NEW YORK, March 11 (Reuters) - The deep declines in the U.S. stock market over the last three weeks has left a dent in retirement portfolios and brokerage accounts, costing on average each person in the United States around $16,000 as of Monday's close before a rebound Tuesday erased some of those losses.
Americans are mostly exposed to stocks via their 401(k) retirement plans.
That does not account for wealth disparity and spread of ownership of stock. According to an analysis of 2016 Federal Reserve data by Edward Wolff, an economics professor at New York University, 84% of stocks owned by U.S. households are owned by the wealthiest 10% of Americans.
Here is a breakdown of stock ownership and where ordinary investor's risks lie:
The U.S. retirement system no longer relies on defined benefit pension plans - which pay out a guaranteed amount until death. That means that people are mostly in charge of their own retirement, investing via 401(k) pension plans.
It also means financial pain is personal. When the market fell 7.6% on Monday, the average person became poorer by $5,682, according to calculations by S&P Dow Jones Indices senior index analyst Howard Silverblatt.
Around 42% of the working-age population with a full-time job has a 401(k) or similar plan, and those funds are overwhelmingly invested in stocks, according to U.S. Census data.
According to the Investment Company Institute there are $5.9 trillion in assets in 401(k) plans overall, with $3.8 trillion in mutual funds. According to Morningstar, $1.7 trillion is invested in target-date funds which have a target on when a person retires and are typically heavily weighted to stocks.
Investors - either through their own choosing or through target-date funds or on the suggestions of financial advisers - focus heavily on stocks because they can pay rich rewards. Stocks have returned an average of 10.5% a year since 1970, according to Morningstar.
That is greater than the 8.3% annual return on bonds over the same time according to Morningstar. Bonds, meanwhile, are unlikely to post the same returns in the future because yields, which move lower as prices rise, are at historic lows.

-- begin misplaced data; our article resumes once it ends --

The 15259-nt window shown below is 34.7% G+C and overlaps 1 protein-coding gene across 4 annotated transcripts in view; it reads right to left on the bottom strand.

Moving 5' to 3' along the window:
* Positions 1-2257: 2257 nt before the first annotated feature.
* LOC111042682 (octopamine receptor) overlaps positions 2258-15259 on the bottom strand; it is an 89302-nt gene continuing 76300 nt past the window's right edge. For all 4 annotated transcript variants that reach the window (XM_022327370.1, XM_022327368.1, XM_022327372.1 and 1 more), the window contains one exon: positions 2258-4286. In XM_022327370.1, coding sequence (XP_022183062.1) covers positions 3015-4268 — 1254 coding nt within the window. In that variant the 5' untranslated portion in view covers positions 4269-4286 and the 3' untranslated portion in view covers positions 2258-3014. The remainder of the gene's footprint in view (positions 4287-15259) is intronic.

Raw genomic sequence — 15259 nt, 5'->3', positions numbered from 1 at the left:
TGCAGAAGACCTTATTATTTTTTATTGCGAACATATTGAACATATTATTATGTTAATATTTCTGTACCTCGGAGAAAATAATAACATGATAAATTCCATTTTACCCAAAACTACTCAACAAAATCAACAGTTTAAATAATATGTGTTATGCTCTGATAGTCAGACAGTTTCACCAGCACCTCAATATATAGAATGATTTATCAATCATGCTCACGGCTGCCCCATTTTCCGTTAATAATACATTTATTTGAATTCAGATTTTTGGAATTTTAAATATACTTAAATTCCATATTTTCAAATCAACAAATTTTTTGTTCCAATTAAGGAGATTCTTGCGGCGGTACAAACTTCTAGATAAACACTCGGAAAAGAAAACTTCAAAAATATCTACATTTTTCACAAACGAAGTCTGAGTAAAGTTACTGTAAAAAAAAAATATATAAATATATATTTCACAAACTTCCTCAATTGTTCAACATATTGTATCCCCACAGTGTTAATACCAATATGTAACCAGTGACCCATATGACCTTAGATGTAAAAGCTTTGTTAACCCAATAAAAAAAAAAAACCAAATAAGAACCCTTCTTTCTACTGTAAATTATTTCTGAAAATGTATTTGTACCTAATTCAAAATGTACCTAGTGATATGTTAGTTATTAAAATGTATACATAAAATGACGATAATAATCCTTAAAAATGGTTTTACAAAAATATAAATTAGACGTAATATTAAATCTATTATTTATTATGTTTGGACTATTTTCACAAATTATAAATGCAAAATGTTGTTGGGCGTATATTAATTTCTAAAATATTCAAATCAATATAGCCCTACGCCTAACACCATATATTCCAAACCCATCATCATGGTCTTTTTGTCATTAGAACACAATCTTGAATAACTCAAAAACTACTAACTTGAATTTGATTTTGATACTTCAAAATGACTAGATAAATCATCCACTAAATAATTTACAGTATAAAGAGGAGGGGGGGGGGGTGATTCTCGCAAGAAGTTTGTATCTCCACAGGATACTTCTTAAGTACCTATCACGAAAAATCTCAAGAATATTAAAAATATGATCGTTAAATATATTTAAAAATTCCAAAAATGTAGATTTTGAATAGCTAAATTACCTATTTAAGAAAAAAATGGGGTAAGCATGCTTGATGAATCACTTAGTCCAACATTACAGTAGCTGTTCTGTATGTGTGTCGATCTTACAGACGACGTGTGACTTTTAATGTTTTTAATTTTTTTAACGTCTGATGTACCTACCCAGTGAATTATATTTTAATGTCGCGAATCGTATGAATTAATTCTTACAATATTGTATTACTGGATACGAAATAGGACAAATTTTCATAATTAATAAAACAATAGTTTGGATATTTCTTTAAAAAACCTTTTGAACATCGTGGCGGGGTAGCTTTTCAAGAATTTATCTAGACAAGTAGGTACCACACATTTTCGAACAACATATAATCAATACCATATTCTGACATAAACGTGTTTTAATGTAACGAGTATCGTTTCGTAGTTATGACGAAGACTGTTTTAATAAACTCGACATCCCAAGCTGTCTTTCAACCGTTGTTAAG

Overall, individual stock ownership in the United States appears to be declining as more members of the outsized Baby Boom generation retire or shift their portfolio to a more conservative stance in preparation for retirement.
Approximately 55% of Americans reported that they owned stock in April 2019, down from the average 62% who reported owning equities in surveys conducted between 2001 and 2008, according to Gallup data.
However, the popularity of exchange-traded funds, which allow investors to bet on a trend or sector, has surged. There was $4.42 trillion in ETFs listed in the United States overall at the end of 2019, according to ETGI. That has grown by an average of 18.8% a year over the last 10 years.
Individuals who own stocks outside of their retirement plans often focus on popular large-cap names such as Walt Disney Co , Microsoft Corp, and Amazon.com Inc, according to data from TD Ameritrade. Those who opt for exchange-traded funds often gravitate toward those that invest based on a theme, such as marijuana or automation, said Todd Rosenbluth, director of mutual fund research at CFRA. (Graphic: tmsnrt.rs/2Q3L4BT)
Overall, investors pulled $13.6 billion out of funds that hold U.S. equities last week, the sharpest pullback from the domestic stock market since September, according to ICI data.
During Monday's market rout, individual investors turned to technology companies such as Apple Inc, Microsoft, and Amazon, according to data from Fidelity. Walt Disney, meanwhile, had more than 5,000 buy orders through the brokerage firm compared with 1,094 sell orders.
"It's really about finding ports in the storm right now," said Katie Nixon, chief investment officer at Northern Trust Wealth Management.
Worker participation in 401(k) accounts fell by 3 percentage points between 2007 and 2009, during which the United States suffered the deepest recession since the Great Depression, according to a 2015 study in the Journal of Pension Economics and Finance.
Savings rates among those who continued contributing to their plans, meanwhile, fell by 5 percentage points. Those changes in contribution rates are likely to lower the 401(k) balance of a typical 30-year-old by 8% by the time they reach the age of 62, the study found.
Slightly more than half of all U.S. households have any exposure to the stock market. Those people may feel less inclined to make big purchases during a prolonged market rout. In addition, the larger concern for the economy now is that the pullback in travel combined with a collapse of oil prices will sink business and consumer confidence and lead to a recession.
"It's very hard to tell people to stick to their plans and don't be emotional because it's money, and everyone is emotional about money," said JJ Kinahan, chief market strategist at TD Ameritrade.
Reporting by David Randall; editing by Megan Davies and Lisa Shumaker